There is a black eye on Canada’s Military; and it’s not due to lack of funding or purchase orders of military helicopters or planes gone bad.
In a Government Census, approximately 25% of women serving in the Canadian Military reported being sexually assaulted during their military careers.
Pause and think about that stat long and hard.
Nearly 1 out of every 4 women serving in Canada’s military has been sexually assaulted in their military career.
That statistic is mind blowing! Any other industry would be completely shut down if that’s how women are treated in the workplace. You would have police, government officials and activist groups swarming the employer to the point they would not be able to function. It would be a business and PR nightmare. In the age of cancel culture; this employer would be ruined beyond the point of no return.
But what happens when that delinquent workplace is a public institution; like the Canadian Military?
We can’t stop shopping or boycott the Canadian military.
I suppose that people can withdraw for service, or simply not enlist to serve in the Canadian Military because the work environment appears to be less than optimal; particularly for women. There are other noble ways to serve and to protect one’s country. But the Canadian Military needs people so so many things. The Canadian armed forces does not run on robots or cheap migrant labour. How does the Canadian Military attract Canadians to enlist and serve the country with such bad PR? More importantly, how does the Canadian Military attract women to fill the ranks?
All good questions. Thankfully, I’m not the Minister of Defence.
But, the Canadian Military has taken a step forward by commissioning a report from former Supreme Court Justice Louise Arbour which examined sexual assaults in the workplace. The Honourable Justice Arbour has recommended that sexual assault cases which were normally heard before Military Courts be transferred over to Civilian Courts where they will be heard by ordinary, non-military judges who routinely hear civilian sexual assault cases. In plain English this means that a special military Court will no longer preside over sexual assault cases arising out of military service. These cases will be heard in regular courts by regular judges.
But it’s not just a transfer in the Court system from Military Courts to Civilian Courts. It’s also a transfer of the investigations from Military Police to Local Police. This is almost more important than the transfer in the Courts. You can’t have the military policing it’s own. There needs to be some separate between the Judge, Jury and Executioner in relation to the Accused. The way it has been presented to the public is that the Military Police and the Military Court system are too close to those being accused of the crimes.
This is an important first step towards transparency and justice for victims of sexual abuse within Canada’s military.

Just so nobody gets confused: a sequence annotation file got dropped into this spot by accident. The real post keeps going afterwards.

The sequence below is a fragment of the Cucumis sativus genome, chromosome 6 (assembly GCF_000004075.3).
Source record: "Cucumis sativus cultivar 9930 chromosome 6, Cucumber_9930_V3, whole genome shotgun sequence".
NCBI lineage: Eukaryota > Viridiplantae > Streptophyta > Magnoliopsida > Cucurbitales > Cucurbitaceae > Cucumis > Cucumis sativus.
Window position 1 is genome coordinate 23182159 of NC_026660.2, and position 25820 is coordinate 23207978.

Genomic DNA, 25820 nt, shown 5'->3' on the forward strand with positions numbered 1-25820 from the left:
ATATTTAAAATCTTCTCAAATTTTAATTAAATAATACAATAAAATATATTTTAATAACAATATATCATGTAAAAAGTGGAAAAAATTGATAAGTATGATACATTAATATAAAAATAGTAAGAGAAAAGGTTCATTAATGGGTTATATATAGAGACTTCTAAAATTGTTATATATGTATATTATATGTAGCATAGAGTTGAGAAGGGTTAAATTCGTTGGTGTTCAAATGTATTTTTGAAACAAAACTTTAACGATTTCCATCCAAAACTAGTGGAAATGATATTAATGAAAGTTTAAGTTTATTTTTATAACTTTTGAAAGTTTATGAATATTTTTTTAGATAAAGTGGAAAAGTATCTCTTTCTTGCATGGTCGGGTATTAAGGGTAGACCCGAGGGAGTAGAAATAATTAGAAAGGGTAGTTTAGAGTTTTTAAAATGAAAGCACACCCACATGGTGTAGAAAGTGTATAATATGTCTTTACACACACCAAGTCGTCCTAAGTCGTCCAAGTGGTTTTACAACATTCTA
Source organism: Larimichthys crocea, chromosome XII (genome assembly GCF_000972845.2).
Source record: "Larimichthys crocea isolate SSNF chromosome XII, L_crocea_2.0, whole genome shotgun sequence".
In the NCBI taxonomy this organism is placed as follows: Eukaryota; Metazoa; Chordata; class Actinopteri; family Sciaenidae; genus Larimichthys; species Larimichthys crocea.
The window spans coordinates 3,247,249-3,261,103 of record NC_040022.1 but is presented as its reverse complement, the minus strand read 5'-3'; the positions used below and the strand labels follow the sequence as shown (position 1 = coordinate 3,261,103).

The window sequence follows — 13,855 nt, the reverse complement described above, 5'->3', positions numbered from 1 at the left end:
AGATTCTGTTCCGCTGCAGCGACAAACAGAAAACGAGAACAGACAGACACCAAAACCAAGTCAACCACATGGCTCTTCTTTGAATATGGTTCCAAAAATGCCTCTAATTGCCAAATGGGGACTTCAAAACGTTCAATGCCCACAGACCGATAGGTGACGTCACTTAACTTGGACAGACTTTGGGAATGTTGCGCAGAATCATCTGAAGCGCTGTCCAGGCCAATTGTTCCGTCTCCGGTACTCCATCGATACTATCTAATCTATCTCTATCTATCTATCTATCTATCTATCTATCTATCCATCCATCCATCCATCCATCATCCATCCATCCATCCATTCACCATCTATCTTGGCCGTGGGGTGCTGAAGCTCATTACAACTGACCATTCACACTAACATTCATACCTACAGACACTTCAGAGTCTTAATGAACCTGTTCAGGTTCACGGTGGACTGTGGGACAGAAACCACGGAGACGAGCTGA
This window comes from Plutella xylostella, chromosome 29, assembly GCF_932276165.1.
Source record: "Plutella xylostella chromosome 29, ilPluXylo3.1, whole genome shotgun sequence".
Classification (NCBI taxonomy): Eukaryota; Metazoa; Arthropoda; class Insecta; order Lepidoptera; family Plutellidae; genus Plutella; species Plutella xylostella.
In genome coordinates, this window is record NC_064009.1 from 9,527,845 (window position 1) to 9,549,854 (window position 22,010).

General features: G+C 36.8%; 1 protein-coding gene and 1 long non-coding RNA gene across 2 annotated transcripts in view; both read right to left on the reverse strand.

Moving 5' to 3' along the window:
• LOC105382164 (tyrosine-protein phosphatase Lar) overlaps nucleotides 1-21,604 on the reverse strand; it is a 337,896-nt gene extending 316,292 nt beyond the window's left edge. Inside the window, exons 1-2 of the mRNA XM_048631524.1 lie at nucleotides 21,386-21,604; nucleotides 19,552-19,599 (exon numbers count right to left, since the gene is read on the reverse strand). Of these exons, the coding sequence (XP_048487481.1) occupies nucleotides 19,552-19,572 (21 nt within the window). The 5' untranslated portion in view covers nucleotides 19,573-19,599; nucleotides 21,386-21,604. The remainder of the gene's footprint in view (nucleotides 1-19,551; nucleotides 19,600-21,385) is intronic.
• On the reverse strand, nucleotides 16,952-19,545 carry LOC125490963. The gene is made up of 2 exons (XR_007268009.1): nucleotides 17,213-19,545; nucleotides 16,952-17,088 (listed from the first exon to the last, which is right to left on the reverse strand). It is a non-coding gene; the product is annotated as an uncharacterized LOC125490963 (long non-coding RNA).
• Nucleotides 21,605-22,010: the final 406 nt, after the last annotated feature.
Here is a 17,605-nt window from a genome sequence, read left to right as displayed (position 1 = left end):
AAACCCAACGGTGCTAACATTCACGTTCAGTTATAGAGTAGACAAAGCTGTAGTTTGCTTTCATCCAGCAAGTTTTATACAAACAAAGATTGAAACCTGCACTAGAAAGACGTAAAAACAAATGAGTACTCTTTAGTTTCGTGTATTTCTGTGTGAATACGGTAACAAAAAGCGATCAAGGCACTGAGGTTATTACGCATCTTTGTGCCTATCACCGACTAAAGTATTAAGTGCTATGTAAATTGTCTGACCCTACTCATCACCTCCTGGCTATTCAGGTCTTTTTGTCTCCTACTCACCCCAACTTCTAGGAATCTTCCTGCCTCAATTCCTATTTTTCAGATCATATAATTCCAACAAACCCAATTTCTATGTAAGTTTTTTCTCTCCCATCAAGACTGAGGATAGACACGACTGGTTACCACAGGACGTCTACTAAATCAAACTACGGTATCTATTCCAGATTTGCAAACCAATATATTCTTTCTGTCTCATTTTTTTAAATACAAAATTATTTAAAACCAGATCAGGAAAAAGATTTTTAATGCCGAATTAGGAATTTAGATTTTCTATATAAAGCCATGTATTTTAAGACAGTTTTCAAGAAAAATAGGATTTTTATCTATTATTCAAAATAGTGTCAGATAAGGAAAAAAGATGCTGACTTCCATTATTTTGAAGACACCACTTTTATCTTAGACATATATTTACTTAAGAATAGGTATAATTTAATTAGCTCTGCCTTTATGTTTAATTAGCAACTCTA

Thus far, 62 sexual offence files have been transferred from Military Police to Local Police and to Local Courts for investigation and prosecution.
In her Report, the Honourable Justice Arbour estimated that approximately 30 sexual offence cases are tried by military courts across Canada per year. In stark contrast, regular civilian courts hear approximately 2,300 sexual offense cases per year. That means that only around 30 cases would be added to the civilian court load which hears around 2,300 such cases per year.
When there was pushback about transferring military sexual offense cases to civilian Courts, the Honourable Justice Arbour pointed to drunk driving cases.
Military Police and Military Courts do not handle drunk driving cases for military personnel. These are handled by civilian police and in civilian courts. We don’t have any push back when it comes to civilian police and civilian courts handling such cases; so why should there be resistance when it comes to sexual assault cases?
How to get real change is by amending section 70 of the National Defence Act:
Offences not triable by service tribunal
(b) manslaughter; or
(c) an offence under any of sections 280 to 283 of the Criminal Code.
This section states that Military Courts cannot hear any of the offences detailed above. What needs to be added to this list are sexual assault and sexual offences under the Criminal Code. If amended, that would mean that these offenses would need to be heard as a matter of law (and not recommendation), by civilian courts.
What prompted me in writing on this topic was the recently front page story in the Globe and Mail how the majority of sexual assault victims don’t trust the police; and fail to report the assault to the police as well. The assailants get away with what they’ve done; and the victims have to live with the grief, pain and suffering for the rest of their lives. When or if they do choose to stand up and make a complaint; so much time has passed that often people don’t believe what they have to say. They are questioned as to why it has take so long for them to come out and share their story.
If this is the case for ordinary people reporting their assault to ordinary police; just imagine how difficult it is for military personnel to come out and make a report to military police who are seen as protecting their own. If the complaint gets investigated, it’s then heard within a special military court which is owned and operated by the Canadian Military itself. How does this make any sense. This is exactly why the Honourable Justice Arbour has made recommendations that these types of complaints be handled by regular police officers and by regular Judges who have no ties to the military and who are not perceived as looking out for their own. This has been a folly of the Canadian Military Justice system for victims of sexual abuse which has been going on for long enough. We are all glad to see that changes are being made, but more needs to be done.